y' + y/x = q(x)
It is first order, linear, non-constant coefficients, inhomogeneous.
I suspect an integrating factor is required, but I am not quite sure how the process works.
$\displaystyle y'+y*p(x)=q(x)$
The integrating factor will be $\displaystyle e^{\int p(x)dx}$ as is always the case with equations of this form
$\displaystyle \int\frac{1}{x}dx=ln|x|$ and $\displaystyle e^{ln|x|}=x$
Yes we can ignore the absolute value
Now we multiply both sides by the integrating factor (x in this case)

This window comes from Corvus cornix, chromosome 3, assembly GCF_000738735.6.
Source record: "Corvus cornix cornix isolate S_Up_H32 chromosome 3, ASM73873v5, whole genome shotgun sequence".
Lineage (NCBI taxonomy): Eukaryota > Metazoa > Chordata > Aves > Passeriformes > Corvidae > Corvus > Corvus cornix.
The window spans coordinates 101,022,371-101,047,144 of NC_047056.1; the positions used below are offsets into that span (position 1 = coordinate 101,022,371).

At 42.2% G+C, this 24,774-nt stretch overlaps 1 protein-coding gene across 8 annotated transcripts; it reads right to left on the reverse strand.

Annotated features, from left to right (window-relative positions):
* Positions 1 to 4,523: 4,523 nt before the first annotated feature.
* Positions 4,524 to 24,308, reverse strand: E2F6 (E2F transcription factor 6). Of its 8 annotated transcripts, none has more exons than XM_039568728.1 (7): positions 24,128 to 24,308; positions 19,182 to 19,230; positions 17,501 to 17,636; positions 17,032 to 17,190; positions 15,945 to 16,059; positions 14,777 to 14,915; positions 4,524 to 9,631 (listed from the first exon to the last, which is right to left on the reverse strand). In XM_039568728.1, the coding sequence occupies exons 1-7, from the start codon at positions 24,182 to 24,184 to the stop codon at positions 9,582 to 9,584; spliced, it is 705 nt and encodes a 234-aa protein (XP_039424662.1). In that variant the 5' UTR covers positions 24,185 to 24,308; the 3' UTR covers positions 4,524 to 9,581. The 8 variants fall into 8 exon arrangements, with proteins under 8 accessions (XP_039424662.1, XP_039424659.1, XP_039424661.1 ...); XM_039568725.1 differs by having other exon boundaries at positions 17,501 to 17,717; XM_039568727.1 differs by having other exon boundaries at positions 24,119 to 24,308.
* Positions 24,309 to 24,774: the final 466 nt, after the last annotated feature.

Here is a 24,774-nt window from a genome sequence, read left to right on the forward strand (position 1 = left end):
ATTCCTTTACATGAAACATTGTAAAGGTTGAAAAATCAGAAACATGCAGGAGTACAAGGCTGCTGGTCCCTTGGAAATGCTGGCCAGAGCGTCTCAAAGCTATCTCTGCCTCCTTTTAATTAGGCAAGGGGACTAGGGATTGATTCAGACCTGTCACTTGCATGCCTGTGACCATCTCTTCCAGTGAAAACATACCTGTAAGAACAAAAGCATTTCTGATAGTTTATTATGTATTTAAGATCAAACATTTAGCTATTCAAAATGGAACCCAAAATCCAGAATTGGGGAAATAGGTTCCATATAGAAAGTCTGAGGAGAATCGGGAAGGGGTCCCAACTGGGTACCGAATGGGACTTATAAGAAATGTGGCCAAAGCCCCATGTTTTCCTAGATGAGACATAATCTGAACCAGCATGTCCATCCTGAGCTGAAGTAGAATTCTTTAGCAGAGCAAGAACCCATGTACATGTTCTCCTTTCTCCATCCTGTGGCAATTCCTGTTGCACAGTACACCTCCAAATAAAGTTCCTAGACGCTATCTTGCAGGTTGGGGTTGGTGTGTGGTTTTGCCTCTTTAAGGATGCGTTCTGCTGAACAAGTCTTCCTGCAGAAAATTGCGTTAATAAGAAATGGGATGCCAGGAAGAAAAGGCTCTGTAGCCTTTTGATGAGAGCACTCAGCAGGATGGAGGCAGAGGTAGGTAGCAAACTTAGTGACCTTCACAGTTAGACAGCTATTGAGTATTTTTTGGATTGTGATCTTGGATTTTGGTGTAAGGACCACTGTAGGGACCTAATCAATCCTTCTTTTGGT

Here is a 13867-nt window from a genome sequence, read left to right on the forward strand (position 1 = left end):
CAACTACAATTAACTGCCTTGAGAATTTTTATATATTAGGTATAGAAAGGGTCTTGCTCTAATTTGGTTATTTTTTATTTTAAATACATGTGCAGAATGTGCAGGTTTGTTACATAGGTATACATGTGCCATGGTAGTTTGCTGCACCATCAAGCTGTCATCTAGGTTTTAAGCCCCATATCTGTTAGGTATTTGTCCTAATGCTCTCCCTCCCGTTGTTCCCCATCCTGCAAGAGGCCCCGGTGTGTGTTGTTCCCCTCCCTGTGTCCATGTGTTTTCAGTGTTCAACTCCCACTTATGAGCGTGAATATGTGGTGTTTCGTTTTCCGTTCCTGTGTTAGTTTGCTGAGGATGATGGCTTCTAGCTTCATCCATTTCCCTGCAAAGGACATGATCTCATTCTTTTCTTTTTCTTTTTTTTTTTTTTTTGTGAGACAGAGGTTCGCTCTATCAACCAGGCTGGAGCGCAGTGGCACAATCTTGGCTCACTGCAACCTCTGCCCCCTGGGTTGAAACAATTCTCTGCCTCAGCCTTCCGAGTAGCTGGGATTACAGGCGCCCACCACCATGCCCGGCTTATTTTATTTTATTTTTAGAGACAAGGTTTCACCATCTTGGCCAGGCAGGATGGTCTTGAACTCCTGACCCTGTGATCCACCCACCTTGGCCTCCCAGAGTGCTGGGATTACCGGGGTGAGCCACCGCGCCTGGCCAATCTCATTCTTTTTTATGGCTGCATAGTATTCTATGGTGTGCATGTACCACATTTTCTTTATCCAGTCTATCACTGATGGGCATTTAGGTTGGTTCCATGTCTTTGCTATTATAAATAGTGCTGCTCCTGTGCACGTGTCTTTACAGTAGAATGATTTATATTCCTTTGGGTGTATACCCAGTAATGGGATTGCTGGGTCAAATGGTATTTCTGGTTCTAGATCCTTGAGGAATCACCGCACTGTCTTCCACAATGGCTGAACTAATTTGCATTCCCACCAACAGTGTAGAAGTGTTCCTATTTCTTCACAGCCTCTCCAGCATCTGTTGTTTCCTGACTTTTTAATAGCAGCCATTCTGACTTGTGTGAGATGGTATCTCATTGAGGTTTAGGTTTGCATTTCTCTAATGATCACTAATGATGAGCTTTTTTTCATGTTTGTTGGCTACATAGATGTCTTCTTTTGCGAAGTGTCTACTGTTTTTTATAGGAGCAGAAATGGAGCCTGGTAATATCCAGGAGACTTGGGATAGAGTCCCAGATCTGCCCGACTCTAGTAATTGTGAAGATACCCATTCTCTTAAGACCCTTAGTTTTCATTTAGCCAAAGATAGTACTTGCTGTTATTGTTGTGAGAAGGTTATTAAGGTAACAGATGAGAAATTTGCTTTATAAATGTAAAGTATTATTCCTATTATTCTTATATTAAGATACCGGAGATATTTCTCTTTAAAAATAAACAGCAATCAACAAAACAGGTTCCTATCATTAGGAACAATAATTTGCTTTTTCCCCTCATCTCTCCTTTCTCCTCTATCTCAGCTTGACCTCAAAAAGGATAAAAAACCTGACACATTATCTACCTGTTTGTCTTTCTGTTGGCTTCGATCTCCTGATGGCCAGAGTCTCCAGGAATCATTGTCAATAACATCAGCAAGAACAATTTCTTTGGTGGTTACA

$\displaystyle xy'+y=x*q(x)\rightarrow (xy)'=x*q(x)$ and we integrate both sides with respect to x to get
$\displaystyle \int (xy)'dx=\int x*q(x)dx\rightarrow xy=\int x*q(x)dx$
So $\displaystyle y=\frac{1}{x}\int x*q(x)dx$
You do not need a constant of integration for the integrating factor
You do need one for the final step if you knew what q(x) was because that is how you get the family of functions that satisfy the differential equation
If you had an initial value, then you could solve for the constant explicity after you've integrated, but yes, you need a +C (or some constant) on the final integration to get the family of answers and not just one specific function